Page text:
Should Canada revisit its trade agreement with the U.S. and Mexico?

The recent United States election has, if we phrase it diplomatically, evoked many questions about the North American Free Trade Agreement (NAFTA), which exists between the U.S., Mexico, and Canada.

It’s already been in effect for over 20 years, and is based on the numerous previous agreements between Canada and the U.S. It took a long time to negotiate the conditions, but since 1994 all three North American nations exist within shared economic space, somewhat equivalent to the European Union (EU) trade space.

Though the discussion may be surprising, Canada should not be afraid of changes to NAFTA, even if they might seem frightening. We shouldn’t necessarily be afraid of president-elect Donald Trump’s economic plans yet, as there is no guarantee that he will follow his election platform. And even if he does push to renegotiate NAFTA, it won’t be as detrimental to Canada as it seems at first blush.

The significant advantage of NAFTA is that it creates a united market where intellectual property can be protected and finances can be exchanged easily. From the idealist viewpoint, it also provides more opportunities to earn and invest, developing the investment rating of the North American states.

This free trade agreement also technically should protect the market against monopolies, which would ensure that the market would not be dominated by any internal or external forces.

However, there are also some problems with the trade agreement.

The most significant disadvantage of NAFTA is exactly the same reason why so many residents of the United Kingdom voted to leave the EU during the Brexit referendum.

Many small producers are frightened that the cheaper and more available goods will flood the market with the establishment of the free international trade. They want to protect their status and secure their income by means of tariffs or other barriers to free trade.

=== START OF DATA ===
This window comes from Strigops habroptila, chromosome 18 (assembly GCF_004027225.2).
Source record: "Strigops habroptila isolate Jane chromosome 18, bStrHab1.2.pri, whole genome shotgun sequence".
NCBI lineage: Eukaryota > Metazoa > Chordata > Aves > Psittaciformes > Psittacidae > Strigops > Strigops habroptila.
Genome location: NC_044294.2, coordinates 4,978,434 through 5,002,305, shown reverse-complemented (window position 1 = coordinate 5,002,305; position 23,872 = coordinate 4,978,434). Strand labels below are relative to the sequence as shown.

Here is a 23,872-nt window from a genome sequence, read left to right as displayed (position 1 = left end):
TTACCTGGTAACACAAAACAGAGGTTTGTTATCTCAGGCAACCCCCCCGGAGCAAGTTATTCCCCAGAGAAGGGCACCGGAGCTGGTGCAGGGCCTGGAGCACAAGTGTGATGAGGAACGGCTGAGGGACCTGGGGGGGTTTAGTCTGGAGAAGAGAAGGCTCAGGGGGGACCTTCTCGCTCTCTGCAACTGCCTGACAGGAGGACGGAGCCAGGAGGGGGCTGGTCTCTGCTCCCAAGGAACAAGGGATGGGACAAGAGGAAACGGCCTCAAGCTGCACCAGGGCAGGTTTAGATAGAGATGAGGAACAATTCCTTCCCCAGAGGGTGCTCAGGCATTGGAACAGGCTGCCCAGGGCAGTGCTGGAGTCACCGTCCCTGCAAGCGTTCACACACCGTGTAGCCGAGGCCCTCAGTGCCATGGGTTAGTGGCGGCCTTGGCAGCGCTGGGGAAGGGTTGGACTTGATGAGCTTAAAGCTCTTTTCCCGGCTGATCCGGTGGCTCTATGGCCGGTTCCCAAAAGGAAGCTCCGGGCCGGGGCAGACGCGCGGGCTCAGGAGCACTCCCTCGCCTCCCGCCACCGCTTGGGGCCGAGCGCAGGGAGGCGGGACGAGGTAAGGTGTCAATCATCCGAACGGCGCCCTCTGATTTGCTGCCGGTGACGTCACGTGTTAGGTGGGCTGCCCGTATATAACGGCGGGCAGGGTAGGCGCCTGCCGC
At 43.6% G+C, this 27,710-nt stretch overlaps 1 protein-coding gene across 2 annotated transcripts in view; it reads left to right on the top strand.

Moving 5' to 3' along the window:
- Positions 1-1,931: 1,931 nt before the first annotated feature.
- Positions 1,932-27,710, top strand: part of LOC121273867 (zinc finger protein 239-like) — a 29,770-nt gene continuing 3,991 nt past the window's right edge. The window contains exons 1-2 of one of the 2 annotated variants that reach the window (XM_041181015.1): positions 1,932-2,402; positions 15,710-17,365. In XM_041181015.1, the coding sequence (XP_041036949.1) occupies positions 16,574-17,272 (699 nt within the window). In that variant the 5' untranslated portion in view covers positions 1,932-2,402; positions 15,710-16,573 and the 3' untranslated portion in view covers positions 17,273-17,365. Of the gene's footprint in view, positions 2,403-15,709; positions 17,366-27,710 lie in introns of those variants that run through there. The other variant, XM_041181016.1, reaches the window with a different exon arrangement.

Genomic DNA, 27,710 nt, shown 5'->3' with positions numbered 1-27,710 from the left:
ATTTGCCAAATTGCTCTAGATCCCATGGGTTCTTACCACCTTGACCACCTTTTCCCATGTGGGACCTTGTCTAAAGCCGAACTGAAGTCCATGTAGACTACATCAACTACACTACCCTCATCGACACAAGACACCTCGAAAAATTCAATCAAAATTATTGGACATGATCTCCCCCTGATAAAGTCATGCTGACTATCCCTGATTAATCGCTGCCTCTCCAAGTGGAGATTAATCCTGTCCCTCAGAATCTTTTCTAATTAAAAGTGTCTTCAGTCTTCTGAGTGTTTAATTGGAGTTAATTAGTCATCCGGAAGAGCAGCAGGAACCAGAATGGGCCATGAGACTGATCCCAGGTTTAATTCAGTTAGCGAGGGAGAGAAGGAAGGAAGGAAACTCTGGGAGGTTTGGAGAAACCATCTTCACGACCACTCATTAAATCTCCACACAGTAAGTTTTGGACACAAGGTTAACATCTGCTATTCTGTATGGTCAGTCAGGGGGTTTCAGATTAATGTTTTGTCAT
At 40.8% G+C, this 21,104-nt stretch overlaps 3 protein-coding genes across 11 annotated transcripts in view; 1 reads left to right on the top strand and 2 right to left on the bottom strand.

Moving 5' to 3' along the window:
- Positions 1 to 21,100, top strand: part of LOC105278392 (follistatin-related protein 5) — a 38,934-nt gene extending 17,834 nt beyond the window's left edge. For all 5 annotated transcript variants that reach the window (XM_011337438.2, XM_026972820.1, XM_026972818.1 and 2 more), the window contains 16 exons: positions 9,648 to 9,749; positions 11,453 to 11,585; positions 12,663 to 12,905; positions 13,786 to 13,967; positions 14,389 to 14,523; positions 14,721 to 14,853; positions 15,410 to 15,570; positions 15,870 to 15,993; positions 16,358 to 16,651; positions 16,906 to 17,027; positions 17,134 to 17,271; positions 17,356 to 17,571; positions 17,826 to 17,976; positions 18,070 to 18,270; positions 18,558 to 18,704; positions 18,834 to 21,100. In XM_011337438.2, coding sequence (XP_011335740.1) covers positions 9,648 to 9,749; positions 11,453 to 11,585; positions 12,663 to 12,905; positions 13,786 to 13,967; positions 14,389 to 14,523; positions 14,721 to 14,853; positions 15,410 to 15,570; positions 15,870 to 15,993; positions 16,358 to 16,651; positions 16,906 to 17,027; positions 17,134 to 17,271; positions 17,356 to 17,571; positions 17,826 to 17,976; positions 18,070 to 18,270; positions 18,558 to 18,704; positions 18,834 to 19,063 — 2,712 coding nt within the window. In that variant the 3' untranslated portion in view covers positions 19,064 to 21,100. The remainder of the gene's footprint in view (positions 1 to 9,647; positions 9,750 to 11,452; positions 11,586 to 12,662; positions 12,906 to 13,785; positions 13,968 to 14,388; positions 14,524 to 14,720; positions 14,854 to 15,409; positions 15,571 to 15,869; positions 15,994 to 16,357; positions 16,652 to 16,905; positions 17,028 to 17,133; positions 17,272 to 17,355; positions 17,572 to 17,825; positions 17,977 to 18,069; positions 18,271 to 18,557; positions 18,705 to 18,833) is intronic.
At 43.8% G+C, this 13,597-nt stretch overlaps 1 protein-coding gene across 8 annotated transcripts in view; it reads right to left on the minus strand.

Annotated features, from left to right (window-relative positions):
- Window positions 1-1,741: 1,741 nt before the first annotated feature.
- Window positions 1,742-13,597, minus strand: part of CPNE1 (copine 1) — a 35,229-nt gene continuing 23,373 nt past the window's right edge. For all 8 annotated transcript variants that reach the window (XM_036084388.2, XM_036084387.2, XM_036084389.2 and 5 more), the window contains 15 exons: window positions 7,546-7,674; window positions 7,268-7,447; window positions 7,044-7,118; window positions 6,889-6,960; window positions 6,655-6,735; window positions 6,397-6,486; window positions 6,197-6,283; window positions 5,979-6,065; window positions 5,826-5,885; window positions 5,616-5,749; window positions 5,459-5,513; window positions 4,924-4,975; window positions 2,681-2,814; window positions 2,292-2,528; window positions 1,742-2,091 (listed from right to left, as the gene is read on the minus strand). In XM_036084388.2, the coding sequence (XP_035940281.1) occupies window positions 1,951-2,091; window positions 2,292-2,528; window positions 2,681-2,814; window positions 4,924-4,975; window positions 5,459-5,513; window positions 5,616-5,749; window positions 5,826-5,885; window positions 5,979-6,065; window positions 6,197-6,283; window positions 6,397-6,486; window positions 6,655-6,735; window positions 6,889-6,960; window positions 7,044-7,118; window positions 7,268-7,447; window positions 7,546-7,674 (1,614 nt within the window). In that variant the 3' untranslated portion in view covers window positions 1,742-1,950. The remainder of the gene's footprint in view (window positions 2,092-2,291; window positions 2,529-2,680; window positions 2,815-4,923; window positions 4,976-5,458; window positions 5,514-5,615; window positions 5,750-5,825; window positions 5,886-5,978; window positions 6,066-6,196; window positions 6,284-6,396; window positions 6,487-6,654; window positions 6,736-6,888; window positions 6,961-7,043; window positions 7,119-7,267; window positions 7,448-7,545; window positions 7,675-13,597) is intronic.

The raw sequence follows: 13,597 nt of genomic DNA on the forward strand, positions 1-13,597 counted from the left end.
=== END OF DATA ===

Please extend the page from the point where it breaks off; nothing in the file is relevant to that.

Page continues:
This opinion may not be widely shared, but it has certainly garnered enough followers to endorse anti-globalist movements and promote protectionist legislature. Another argument against NAFTA is that, in comparison with the EU agreement, it was not endorsed by the states firstly, but by big corporations instead.

This could easily trigger an anti-corporate sentiment, which again, is not shared by everybody, but is at least understandable. Lately, these opinions have started to gather support, considering the recent scandals involving U.S. based corporations like Nestlé.

So what should be the decision on NAFTA in Canada? As we know, Prime Minister Justin Trudeau said pretty explicitly that he is willing to discuss the benefits of NAFTA with Trump.

The current economic instability of the whole world is a clear indicator that NAFTA is here to stay in the short term, as an oil-dependent region like North America does not need more volatility.

But now that Canada and the EU have established a free trade agreement, the overall situation could change significantly.

Canada’s agreement with the EU means that the Great White North is now integrated into a way bigger market with a totally different selection and quality of goods. This means that a change in NAFTA wouldn’t be as dire for Canada as it seems.

With the current world being in such a state of economic instability, where every change seems significant compared to the relatively stagnant past 15 years, maybe it’s a time for a new era of trade agreements.